Writer: Mario Benedetti (translated by Nick Caistor)
Publishing House: Penguin Books Ltd
Date of Publication: April 30th 2019 first published 1982
Rating: 3 stars
‘’Tonight I am alone. […] I can think more clearly. I don’t have to screen myself off to think of you. You’ll say that four years, five months and fourteen days is too long to spend just thinking things over. And you’re right. But it’s not too long to spend thinking of you. The moon is shining, and I’m making the most of it, writing to you. It’s like a balm, the moon, it always calms me. And its light, however faint, shines on the paper, which is important because at this time of night they cut off the electricity. I didn’t even have moonlight, though, for the first two years, so I’m not complaining. As Aesop concluded, there’s always someone worse off than you.’’
Santiago is a prisoner in Montevideo. He was imprisoned for his political convictions and he has already spent four years in a cell, trying to keep sane while his wife, his daughter and his father have found shelter in Buenos Aires, away from the regime in Uruguay. In a turbulent era- the 1970s- for the entire Central and South America, we witness the struggle of a man who did nothing wrong except refusing to obey the ones in power and the way his family is trying to cope with his absence and the demands of a life away from their homeland.
‘’A life without phantoms isn’t good, a life where all presences are of flesh and blood.’’
The writer succeeds in giving us a sense of time and place and effectively ‘’paints’’ the scenery of Buenos Aires during the 70s. The problem is that I expected a focus on the political and social circumstances that affected the lives of the citizens of Uruguay and Argentina but the result seemed very different. ‘’Exiles’’, a series of entries written by an exiled writer is the finest part of the novel. It is the only section that powerfully and effectively communicates the complexities that led to dictatorships and cruel policies, along with the social and political context in Europe and the USA. ‘’Exiles’’ is the heart of the novel, for me, and the entire book should have been like this. There is a beautiful haunting text about the sacred site of Epidaurus, one of the foundations of World Culture. The rest of the novel was quite disappointing.
Beatriz, Santiago’s daughter, is confused. Which country can she call her ‘’home’’? Uruguay, the country that drove them away or Argentina, the country that offered them refuge? Beatriz understands the world around her and is brave enough to speak up. Benedetti gives us an excellent depiction of a nine-year-old’s thoughts and speech. Having said that, the writing ‘’felt’’ strange in a large portion of the novel. The language ‘’sounded’’ very USA-like and I think there was something missing in translation.
And now to my main issue with the novel. Characterization. Apart from Beatriz and Santiago, the rest of the characters are either indifferent or really, really irritating. Disturbingly so. Graciela, for example, Santiago’s wife. She is obnoxious, unlikable to the core, so full of herself. She has little sympathy for Santiago or her daughter. She goes on and on complaining that she ‘’doesn’t need him as a man’’, she doesn’t want to sleep with him and so on and so forth. She dares to compare his imprisonment and tortures to the fact that she has no one to fall in bed with. She spends her time applying lipstick, combing her hair, shouting and beating her daughter, trying to find someone to f…, crying her eyes out in pretense to make everyone feel sorry for her. She is easily one of the worst female characters you’ll ever encounter and her presence has a frightfully negative impact on the novel as a whole. Is she an accurate depiction of a wife left to care for a child and herself while her husband is a political prisoner? No. And if she is, then she is extremely badly written as a character. I am sorry.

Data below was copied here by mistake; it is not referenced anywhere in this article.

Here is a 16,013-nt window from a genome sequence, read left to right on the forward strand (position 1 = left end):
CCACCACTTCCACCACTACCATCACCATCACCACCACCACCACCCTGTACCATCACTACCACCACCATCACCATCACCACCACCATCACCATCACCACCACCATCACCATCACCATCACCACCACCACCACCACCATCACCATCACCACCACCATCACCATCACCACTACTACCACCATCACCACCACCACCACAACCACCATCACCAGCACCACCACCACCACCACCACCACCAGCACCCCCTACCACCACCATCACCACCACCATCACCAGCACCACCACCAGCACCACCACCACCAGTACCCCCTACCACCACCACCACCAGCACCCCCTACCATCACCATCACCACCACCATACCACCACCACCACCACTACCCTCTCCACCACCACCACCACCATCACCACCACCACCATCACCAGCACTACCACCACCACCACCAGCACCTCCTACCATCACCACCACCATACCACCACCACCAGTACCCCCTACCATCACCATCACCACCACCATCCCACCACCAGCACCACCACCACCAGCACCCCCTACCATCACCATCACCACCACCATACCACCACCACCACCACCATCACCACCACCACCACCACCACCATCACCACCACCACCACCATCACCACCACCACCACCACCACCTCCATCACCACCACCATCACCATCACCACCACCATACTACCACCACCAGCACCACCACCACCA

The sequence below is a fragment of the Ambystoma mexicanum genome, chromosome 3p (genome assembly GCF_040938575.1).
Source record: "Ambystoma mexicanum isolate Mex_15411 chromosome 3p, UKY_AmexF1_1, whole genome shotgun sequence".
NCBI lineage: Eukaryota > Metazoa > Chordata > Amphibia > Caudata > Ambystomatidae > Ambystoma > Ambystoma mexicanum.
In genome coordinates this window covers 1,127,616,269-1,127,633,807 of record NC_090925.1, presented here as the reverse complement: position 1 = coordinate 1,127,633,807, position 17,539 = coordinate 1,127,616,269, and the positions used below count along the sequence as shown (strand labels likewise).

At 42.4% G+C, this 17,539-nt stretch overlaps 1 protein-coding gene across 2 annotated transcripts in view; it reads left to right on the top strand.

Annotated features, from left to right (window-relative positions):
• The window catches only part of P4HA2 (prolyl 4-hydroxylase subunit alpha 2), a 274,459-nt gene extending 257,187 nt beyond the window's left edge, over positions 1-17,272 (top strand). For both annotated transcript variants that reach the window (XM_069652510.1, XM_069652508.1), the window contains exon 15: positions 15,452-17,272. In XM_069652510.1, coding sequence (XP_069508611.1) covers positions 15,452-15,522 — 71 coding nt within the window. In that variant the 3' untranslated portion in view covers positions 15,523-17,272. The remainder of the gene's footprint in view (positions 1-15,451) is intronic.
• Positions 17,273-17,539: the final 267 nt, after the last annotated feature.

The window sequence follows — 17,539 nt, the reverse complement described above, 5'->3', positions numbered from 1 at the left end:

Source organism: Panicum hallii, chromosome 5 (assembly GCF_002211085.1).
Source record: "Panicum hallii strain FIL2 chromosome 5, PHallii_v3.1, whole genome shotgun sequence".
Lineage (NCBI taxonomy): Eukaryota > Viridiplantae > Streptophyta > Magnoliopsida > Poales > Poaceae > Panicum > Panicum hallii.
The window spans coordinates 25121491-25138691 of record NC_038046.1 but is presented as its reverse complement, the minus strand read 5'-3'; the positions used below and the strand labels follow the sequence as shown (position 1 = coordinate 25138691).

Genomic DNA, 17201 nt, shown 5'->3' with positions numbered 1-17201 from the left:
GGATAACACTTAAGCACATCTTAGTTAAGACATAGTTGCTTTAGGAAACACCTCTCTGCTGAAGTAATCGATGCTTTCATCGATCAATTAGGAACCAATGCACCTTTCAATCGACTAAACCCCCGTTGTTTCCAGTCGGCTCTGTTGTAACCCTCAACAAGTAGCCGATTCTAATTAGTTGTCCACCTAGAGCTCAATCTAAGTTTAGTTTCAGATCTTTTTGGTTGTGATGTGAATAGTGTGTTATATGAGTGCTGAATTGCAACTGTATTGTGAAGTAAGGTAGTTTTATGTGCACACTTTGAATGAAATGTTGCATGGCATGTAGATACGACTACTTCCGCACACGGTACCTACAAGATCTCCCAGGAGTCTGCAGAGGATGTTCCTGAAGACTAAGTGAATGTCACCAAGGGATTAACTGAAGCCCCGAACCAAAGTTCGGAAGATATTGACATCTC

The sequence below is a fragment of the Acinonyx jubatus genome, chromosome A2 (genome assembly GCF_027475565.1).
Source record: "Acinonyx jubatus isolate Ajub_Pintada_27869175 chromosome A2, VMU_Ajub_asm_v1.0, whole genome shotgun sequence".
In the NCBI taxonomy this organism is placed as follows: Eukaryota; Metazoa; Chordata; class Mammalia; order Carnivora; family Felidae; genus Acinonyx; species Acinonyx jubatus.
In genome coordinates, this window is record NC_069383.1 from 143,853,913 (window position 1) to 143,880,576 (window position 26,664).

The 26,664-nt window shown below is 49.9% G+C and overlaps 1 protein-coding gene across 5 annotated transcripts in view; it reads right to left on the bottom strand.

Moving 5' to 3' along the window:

My enthusiasm vanished after the 50% mark of the novel. I thought I had chosen a political-social work of fiction about the complex realities in Uruguay and Argentina, and all of a sudden, I found myself reading about an empty-headed woman’s sex woes and an elderly man’s frivolities with a much younger woman. This is a literary soap-opera in my books and I am not here for that. To add insult to injury, the ending is disappointing. This isn’t an open-ended closure, it is the epitome of blank. And I felt deceived having to read about love issues when the book seemed to be so much more than that. Unfortunately, my introduction to Benedetti’s work was far from positive. Three stars out of respect and because of the ‘’Exiles’’. And Beatriz and Santiago.
‘’It’s thortum now where my dad is, and he wrote that he’s very happy because the dry leaves float in through the bars and he imagines they’re letters from me.’’
Many thanks to Penguin Books Ltd and NetGalley for the ARC in exchange for an honest review.